A School District No. 46 (SD46) bus driver has resigned because masks are not mandatory for all ages on school buses.
Rick Kobus, who is employed by Thirdwave Bus Services and delivers children to Halfmoon Bay and Kinnikinnick elementary schools, among others in the district, gave his notice Oct. 1.
“I love my job,” Kobus, who has been driving a bus for more than seven years on the Sunshine Coast, told Coast Reporter. “I’m going to miss all these guys.”
The 65-year-old, who has Crohn’s disease and a heart condition, says he is particularly concerned about his and the students’ health because, aside from windows, the buses aren’t ventilated.
The issue wasn’t as obvious when there were fewer children on buses in early September, said Kobus, but now they are fuller and soon the weather will turn wet and cold.
“We’re all concerned because without the kids wearing masks, that’s going to be a bit of a problem when the buses are all shut up, the heaters are turned on and the air is just spinning around in the middle of the bus, all moist … and not going anywhere,” he said.
Other drivers are also concerned, according to Kobus. There are approximately 19 bus drivers employed by Thirdwave in the district.
BC Centre for Disease Control (BCCDC) published guidelines for school bus transportation in September, including recommending against elementary school students wearing non-medical masks because they are less likely to use them properly. SD46 follows those guidelines, and requires that secondary school students wear masks on buses.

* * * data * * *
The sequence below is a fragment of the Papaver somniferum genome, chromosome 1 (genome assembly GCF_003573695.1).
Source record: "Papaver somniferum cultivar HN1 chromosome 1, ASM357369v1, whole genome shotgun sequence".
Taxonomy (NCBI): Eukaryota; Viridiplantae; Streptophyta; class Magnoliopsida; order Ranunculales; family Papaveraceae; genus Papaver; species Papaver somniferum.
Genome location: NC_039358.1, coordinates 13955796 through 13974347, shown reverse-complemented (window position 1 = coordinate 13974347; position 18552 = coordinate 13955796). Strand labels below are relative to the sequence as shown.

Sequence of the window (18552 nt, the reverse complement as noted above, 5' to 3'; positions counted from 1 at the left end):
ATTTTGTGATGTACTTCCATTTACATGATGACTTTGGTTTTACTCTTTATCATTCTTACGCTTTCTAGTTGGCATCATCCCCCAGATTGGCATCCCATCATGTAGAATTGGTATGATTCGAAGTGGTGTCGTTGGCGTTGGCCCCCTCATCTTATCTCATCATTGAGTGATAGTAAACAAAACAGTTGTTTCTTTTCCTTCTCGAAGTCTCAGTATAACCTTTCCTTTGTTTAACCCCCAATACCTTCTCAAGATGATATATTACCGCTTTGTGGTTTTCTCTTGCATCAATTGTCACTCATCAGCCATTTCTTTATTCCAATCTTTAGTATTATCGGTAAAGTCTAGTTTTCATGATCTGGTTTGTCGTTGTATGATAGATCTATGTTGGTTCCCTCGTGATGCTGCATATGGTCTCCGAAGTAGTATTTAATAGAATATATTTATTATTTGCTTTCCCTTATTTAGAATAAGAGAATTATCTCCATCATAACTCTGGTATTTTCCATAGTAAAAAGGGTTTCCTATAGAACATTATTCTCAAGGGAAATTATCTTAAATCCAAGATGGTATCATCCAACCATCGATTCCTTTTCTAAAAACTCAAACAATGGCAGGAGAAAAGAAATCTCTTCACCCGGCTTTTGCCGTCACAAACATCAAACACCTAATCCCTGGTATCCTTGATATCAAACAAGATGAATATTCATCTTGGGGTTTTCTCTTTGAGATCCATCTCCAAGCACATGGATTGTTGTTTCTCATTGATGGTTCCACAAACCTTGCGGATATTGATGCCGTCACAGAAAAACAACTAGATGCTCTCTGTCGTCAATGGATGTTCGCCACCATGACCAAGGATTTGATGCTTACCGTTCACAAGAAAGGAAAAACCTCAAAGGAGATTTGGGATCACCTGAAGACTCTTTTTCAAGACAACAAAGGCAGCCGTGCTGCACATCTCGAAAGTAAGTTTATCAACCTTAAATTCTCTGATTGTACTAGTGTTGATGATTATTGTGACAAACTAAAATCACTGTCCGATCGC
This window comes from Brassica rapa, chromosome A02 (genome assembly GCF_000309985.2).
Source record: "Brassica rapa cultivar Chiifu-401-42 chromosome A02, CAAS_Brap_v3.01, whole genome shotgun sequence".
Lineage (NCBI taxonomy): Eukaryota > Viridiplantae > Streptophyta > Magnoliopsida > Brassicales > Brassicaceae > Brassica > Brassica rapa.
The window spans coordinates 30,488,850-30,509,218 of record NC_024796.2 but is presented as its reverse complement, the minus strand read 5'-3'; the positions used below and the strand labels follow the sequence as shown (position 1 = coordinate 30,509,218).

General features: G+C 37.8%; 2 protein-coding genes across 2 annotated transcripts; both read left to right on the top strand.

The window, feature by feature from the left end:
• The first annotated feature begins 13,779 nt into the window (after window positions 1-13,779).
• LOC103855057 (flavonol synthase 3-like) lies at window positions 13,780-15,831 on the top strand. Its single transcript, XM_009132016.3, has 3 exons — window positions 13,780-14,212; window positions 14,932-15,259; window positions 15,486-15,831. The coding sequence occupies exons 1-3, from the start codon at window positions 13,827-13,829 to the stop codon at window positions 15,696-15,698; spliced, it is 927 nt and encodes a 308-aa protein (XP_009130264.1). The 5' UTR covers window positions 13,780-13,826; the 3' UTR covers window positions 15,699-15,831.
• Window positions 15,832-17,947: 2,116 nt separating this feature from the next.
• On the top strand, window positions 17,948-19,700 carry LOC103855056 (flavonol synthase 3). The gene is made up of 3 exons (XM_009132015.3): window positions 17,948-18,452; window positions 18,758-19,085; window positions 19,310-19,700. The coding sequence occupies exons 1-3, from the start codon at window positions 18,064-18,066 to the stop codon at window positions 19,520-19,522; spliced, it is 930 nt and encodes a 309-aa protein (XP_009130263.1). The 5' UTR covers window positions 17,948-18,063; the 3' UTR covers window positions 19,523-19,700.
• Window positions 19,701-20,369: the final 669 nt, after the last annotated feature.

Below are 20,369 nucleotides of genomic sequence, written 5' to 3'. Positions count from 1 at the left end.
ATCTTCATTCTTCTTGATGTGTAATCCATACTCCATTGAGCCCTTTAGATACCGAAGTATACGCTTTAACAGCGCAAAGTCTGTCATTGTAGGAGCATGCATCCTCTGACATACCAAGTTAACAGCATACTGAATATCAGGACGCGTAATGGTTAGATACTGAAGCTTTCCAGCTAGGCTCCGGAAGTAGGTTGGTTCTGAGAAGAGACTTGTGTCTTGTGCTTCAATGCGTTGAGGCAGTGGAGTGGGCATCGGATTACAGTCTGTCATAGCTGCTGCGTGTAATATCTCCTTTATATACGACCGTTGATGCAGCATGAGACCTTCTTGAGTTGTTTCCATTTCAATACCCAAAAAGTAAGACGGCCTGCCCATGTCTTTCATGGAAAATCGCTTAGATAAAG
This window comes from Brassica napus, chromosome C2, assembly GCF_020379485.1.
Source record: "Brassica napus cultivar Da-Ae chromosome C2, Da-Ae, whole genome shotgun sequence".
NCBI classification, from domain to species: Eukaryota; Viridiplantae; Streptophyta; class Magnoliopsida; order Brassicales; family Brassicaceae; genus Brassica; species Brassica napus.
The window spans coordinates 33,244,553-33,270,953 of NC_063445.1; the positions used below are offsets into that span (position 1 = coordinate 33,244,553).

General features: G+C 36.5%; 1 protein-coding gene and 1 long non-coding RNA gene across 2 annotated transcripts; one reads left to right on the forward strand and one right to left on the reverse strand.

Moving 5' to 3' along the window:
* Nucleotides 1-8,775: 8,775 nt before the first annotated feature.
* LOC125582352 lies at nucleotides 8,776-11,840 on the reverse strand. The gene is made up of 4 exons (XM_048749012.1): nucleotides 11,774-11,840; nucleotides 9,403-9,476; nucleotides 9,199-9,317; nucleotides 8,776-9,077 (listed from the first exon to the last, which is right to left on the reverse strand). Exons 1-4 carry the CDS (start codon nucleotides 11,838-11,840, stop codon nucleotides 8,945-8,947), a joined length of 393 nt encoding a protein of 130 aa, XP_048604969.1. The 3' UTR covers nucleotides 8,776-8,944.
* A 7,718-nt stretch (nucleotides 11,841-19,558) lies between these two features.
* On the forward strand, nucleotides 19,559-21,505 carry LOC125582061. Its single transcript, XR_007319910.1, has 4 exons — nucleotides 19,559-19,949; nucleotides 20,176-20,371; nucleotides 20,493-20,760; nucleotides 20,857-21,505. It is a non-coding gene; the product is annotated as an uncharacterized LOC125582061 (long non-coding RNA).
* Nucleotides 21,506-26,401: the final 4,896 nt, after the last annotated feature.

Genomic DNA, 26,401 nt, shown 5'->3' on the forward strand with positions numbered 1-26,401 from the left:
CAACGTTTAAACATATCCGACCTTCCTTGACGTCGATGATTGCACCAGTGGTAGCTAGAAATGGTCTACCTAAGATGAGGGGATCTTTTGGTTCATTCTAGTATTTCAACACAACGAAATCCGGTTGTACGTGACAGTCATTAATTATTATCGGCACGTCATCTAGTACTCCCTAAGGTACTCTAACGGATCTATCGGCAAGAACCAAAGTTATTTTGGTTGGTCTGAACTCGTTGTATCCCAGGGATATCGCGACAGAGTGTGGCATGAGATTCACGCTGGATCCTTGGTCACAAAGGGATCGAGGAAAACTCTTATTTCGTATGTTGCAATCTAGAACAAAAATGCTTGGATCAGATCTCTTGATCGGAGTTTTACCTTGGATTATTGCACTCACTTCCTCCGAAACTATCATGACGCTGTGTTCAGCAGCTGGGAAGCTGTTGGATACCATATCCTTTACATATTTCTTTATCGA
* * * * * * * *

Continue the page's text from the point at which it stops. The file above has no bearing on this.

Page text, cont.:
Kobus said he has observed young elementary school children wearing masks despite that rule, but students between Grade 5 and 7 often don’t.
BCCDC recommends that drivers wear non-medical masks if they can’t physically distance or sit behind a physical barrier.
Transport Canada-approved Plexiglass or other transparent barriers have not been installed on the buses.
Hand sanitizer is offered to passengers and buses are sanitized twice daily.
Other BCCDC guidelines include keeping students as separated as possible and grouped by cohort or family, seating them beside windows and arranging students to board front to back and offload in reverse.
Responsibilities for ensuring those rules are followed are shared by the bus company and SD46.
The school district said it would monitor weather changes throughout the year and that BCCDC would be aware of issues around ventilation.
Kobus said he would be willing to return to work if the mask rules change. “As long as the kids are wearing masks, I’m fine. Then we’re all on the same page, we’re all doing the best we can.”
But unless BCCDC changes its guidelines, the current rules are likely to stick around. Superintendent Patrick Bocking told Coast Reporter the district will adapt if BCCDC rules change but for now the district says the Ministry of Health and BCCDC protocols represent best practice and “further advocacy is not required.”
“The Ministry of Health, through the BCCDC, is best equipped through science and public health practice to determine the best way to behave during the current pandemic,” said Bocking, adding: “We feel strongly that the contractor supports its drivers and is committed to safety for staff and students alike. We appreciate and support Thirdwave’s adherence to the provincial guidelines.”
Rules around masks on buses vary in the province and in Canada.
BC Transit and TransLink require all passengers over the age of five years old to wear face masks, though the rule isn’t enforceable and there are medical exemptions. The agencies have also installed transparent barriers on buses. In Manitoba, all students and any other passengers as well as drivers are required to wear masks on board school buses.
Children under the age of 18 make up less than 10 per cent of confirmed cases in B.C. as of Oct. 5, according to provincial health officer Bonnie Henry.